David J. Elliot & Son brings 160 years of experience to California pears
David J. Elliot & Son has a long history of working with California pears, especially Bartlett pears, with the Elliot family having farmed pears for six generations.
“We look forward to continued growth in our pear acreage with more Bartletts and varietals coming into conventional and organic production in the coming year,” said Richard Elliot, owner of the Courtland, CA-based company.
Success, he noted, comes from quality and consistency for both shippers and retailers.
The company remains one of the last family-owned-and-operated pear grower-shippers in California.
“The Elliot family only farm and pack what they grow, which allows them to control quality and safety from the orchard to the store shelves,” said Larelle Miller, sales manager for David J. Elliot & Son. “The Elliot family farms over 1,600 acres of pears, cherries, almonds and kiwi, though the majority of their acreage is pears.”
Having been involved with farming pears in the state for more than 160 years, the Elliot family obviously knows more than most.
“The evolution of California pears started in the late 90s, when most farmers started changing their farming practices for fresh market and not canneries,” Miller explained.
However, since the mid-2000s, the pear category as a whole has been falling behind and Miller believes the industry needs to find a new way to get the next generations to get excited about pears in general.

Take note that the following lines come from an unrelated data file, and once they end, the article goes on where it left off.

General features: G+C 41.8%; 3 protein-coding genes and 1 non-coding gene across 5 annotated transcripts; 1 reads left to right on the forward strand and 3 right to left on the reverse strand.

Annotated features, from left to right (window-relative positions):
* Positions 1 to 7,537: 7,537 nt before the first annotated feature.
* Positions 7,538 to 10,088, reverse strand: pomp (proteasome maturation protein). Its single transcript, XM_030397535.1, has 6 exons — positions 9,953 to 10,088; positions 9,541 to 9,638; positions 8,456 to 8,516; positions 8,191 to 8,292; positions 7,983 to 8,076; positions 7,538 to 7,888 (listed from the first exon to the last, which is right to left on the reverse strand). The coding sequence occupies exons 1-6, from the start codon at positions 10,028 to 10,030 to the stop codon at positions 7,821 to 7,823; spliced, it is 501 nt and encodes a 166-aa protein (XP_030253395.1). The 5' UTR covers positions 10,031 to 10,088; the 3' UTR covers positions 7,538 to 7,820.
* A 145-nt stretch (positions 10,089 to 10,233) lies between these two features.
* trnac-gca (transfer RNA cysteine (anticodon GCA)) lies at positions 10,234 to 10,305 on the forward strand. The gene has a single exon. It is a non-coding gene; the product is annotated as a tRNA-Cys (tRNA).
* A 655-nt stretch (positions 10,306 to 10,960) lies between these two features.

“Pears are a unique fruit, unlike apples that ripen the same, certain pears ripen different than other pears, and we need to educate the next generation of produce buyers and consumers,” she said. “When pears don’t ripen properly and they are out there 12 months out of the year, it causes confusion on what a ripe pear should be.”
Historically, California Pears have been marketed as a summer fruit, but that’s no longer the case.
“We now lie somewhere in between the summer fruits and the fall fruits,” Miller said. “California pears have lost some of their relevance within the industry due to a number of factors; imports and Northwest d’Anjous that sit on the shelves for longer than they should. We need to get back to educating the consumer on what a good pear tastes like and that Bartlett pears are a summer fruit.”
At the retail level, she’d like to see bigger displays, signage, sampling, and more education for the consumers on the different varietals and how they ripen.
Not surprisingly, the company did feel the impact of the pandemic, as it struggled a bit to navigate the COVID-19 effect.
“The 2020 crop overall was down, so navigating was easier,” Miller said. “We struggled with labor and there was uncertainty with the retail demand. Foodservice demand decreased considerably. The added expense for COVID-19 prevention protocols was also felt at the farming/packing level.”
But things are looking better for 2021.
“The overall pear crop looks great and it is definitely a bigger crop than 2020,” Miller said. “We are personally seeing an increase in organic Bartlett tonnage for this year. Another positive for California Pears this year is the reduced volume of imports. With the COVID-19 effect at the ports, a lot of retailers are looking forward to starting with fresh crop California pears and getting away from the logistical nightmares the imports have been causing.”
Bagged produce has been a positive impact on the pear business and an area where David J. Elliot & Son sees the biggest opportunity for growth.
“While bagging is a little more labor intensive at the packing shed, it reduces some labor at retail, and provides an easy and convenient way to shop whether it’s in person or on-line,” Miller said.
Photo: The Elliot family: Kirstin (Twink) Elliot, Ryan Elliot, Becky Elliot, Richard Elliot, Rachel Elliot and Rich Elliot Jr.